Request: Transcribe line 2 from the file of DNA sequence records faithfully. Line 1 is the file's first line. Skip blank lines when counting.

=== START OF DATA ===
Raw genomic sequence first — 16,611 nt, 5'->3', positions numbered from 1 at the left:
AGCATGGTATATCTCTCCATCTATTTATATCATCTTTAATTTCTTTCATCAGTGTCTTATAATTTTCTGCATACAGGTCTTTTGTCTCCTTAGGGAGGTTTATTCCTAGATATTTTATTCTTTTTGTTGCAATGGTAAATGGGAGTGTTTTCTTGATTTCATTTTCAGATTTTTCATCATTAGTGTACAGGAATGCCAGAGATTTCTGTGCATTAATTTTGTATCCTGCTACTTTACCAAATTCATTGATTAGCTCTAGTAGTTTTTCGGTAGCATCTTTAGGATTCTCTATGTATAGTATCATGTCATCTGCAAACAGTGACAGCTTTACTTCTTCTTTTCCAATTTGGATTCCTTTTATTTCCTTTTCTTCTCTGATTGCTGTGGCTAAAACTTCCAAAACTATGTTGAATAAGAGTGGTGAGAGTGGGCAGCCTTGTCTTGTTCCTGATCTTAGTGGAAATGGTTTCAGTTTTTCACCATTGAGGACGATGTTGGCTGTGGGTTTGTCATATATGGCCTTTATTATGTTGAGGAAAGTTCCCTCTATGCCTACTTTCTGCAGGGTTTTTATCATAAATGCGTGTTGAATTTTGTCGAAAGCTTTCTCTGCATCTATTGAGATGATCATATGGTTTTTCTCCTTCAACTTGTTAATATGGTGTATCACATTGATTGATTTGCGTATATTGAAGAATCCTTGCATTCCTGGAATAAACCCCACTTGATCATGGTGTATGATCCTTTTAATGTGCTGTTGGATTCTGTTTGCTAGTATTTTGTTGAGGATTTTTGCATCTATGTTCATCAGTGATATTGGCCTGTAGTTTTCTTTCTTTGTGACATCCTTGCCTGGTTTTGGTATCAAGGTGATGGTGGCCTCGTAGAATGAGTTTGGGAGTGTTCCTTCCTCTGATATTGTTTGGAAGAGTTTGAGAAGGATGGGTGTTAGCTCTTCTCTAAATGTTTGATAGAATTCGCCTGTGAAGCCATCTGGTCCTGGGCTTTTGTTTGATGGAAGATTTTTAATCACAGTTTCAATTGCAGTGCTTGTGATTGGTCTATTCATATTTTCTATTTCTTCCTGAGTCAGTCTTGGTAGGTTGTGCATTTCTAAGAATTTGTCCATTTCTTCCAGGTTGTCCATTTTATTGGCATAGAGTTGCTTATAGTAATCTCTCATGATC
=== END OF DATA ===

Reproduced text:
AGCATGGTATATCTCTCCATCTATTTATATCATCTTTAATTTCTTTCATCAGTGTCTTATAATTTTCTGCATACAGGTCTTTTGTCTCCTTAGGGAGGTTTATTCCTAGATATTTTATTCTTTTTGTTGCAATGGTAAATGGGAGTGTTTTCTTGATTTCATTTTCAGATTTTTCATCATTAGTGTACAGGAATGCCAGAGATTTCTGTGCATTAATTTTGTATCCTGCTACTTTACCAAATTCATTGATTAGCTCTAGTAGTTTTTCGGTAGCATCTTTAGGATTCTCTATGTATAGTATCATGTCATCTGCAAACAGTGACAGCTTTACTTCTTCTTTTCCAATTTGGATTCCTTTTATTTCCTTTTCTTCTCTGATTGCTGTGGCTAAAACTTCCAAAACTATGTTGAATAAGAGTGGTGAGAGTGGGCAGCCTTGTCTTGTTCCTGATCTTAGTGGAAATGGTTTCAGTTTTTCACCATTGAGGACGATGTTGGCTGTGGGTTTGTCATATATGGCCTTTATTATGTTGAGGAAAGTTCCCTCTATGCCTACTTTCTGCAGGGTTTTTATCATAAATGCGTGTTGAATTTTGTCGAAAGCTTTCTCTGCATCTATTGAGATGATCATATGGTTTTTCTCCTTCAACTTGTTAATATGGTGTATCACATTGATTGATTTGCGTATATTGAAGAATCCTTGCATTCCTGGAATAAACCCCACTTGATCATGGTGTATGATCCTTTTAATGTGCTGTTGGATTCTGTTTGCTAGTATTTTGTTGAGGATTTTTGCATCTATGTTCATCAGTGATATTGGCCTGTAGTTTTCTTTCTTTGTGACATCCTTGCCTGGTTTTGGTATCAAGGTGATGGTGGCCTCGTAGAATGAGTTTGGGAGTGTTCCTTCCTCTGATATTGTTTGGAAGAGTTTGAGAAGGATGGGTGTTAGCTCTTCTCTAAATGTTTGATAGAATTCGCCTGTGAAGCCATCTGGTCCTGGGCTTTTGTTTGATGGAAGATTTTTAATCACAGTTTCAATTGCAGTGCTTGTGATTGGTCTATTCATATTTTCTATTTCTTCCTGAGTCAGTCTTGGTAGGTTGTGCATTTCTAAGAATTTGTCCATTTCTTCCAGGTTGTCCATTTTATTGGCATAGAGTTGCTTATAGTAATCTCTCATGATC